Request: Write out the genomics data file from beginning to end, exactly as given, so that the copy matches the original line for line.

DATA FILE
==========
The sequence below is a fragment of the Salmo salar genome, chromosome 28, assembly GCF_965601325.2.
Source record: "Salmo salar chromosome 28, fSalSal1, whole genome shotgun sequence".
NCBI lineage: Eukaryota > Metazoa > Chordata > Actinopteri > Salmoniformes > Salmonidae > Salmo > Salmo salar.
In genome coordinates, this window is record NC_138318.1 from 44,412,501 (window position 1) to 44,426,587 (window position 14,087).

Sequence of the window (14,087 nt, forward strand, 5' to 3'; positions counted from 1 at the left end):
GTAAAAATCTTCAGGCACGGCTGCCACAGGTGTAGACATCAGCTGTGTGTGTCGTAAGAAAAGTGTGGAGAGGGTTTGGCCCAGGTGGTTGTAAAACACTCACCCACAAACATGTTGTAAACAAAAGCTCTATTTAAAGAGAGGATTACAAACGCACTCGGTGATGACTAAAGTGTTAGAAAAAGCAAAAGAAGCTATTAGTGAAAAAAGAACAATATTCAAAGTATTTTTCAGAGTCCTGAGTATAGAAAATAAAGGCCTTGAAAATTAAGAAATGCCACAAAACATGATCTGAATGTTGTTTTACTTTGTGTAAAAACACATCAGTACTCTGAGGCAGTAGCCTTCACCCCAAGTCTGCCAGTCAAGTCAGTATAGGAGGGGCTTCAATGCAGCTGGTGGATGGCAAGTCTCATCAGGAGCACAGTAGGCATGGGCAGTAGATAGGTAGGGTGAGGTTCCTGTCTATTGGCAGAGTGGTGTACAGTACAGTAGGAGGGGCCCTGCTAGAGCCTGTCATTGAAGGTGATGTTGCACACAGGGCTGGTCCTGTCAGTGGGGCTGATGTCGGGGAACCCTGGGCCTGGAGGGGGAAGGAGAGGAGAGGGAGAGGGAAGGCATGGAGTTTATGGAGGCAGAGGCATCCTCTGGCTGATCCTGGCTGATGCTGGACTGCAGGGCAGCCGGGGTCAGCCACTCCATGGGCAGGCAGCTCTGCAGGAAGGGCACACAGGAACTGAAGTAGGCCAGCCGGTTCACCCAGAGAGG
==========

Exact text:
The sequence below is a fragment of the Salmo salar genome, chromosome 28, assembly GCF_965601325.2.
Source record: "Salmo salar chromosome 28, fSalSal1, whole genome shotgun sequence".
NCBI lineage: Eukaryota > Metazoa > Chordata > Actinopteri > Salmoniformes > Salmonidae > Salmo > Salmo salar.
In genome coordinates, this window is record NC_138318.1 from 44,412,501 (window position 1) to 44,426,587 (window position 14,087).

Sequence of the window (14,087 nt, forward strand, 5' to 3'; positions counted from 1 at the left end):
GTAAAAATCTTCAGGCACGGCTGCCACAGGTGTAGACATCAGCTGTGTGTGTCGTAAGAAAAGTGTGGAGAGGGTTTGGCCCAGGTGGTTGTAAAACACTCACCCACAAACATGTTGTAAACAAAAGCTCTATTTAAAGAGAGGATTACAAACGCACTCGGTGATGACTAAAGTGTTAGAAAAAGCAAAAGAAGCTATTAGTGAAAAAAGAACAATATTCAAAGTATTTTTCAGAGTCCTGAGTATAGAAAATAAAGGCCTTGAAAATTAAGAAATGCCACAAAACATGATCTGAATGTTGTTTTACTTTGTGTAAAAACACATCAGTACTCTGAGGCAGTAGCCTTCACCCCAAGTCTGCCAGTCAAGTCAGTATAGGAGGGGCTTCAATGCAGCTGGTGGATGGCAAGTCTCATCAGGAGCACAGTAGGCATGGGCAGTAGATAGGTAGGGTGAGGTTCCTGTCTATTGGCAGAGTGGTGTACAGTACAGTAGGAGGGGCCCTGCTAGAGCCTGTCATTGAAGGTGATGTTGCACACAGGGCTGGTCCTGTCAGTGGGGCTGATGTCGGGGAACCCTGGGCCTGGAGGGGGAAGGAGAGGAGAGGGAGAGGGAAGGCATGGAGTTTATGGAGGCAGAGGCATCCTCTGGCTGATCCTGGCTGATGCTGGACTGCAGGGCAGCCGGGGTCAGCCACTCCATGGGCAGGCAGCTCTGCAGGAAGGGCACACAGGAACTGAAGTAGGCCAGCCGGTTCACCCAGAGAGG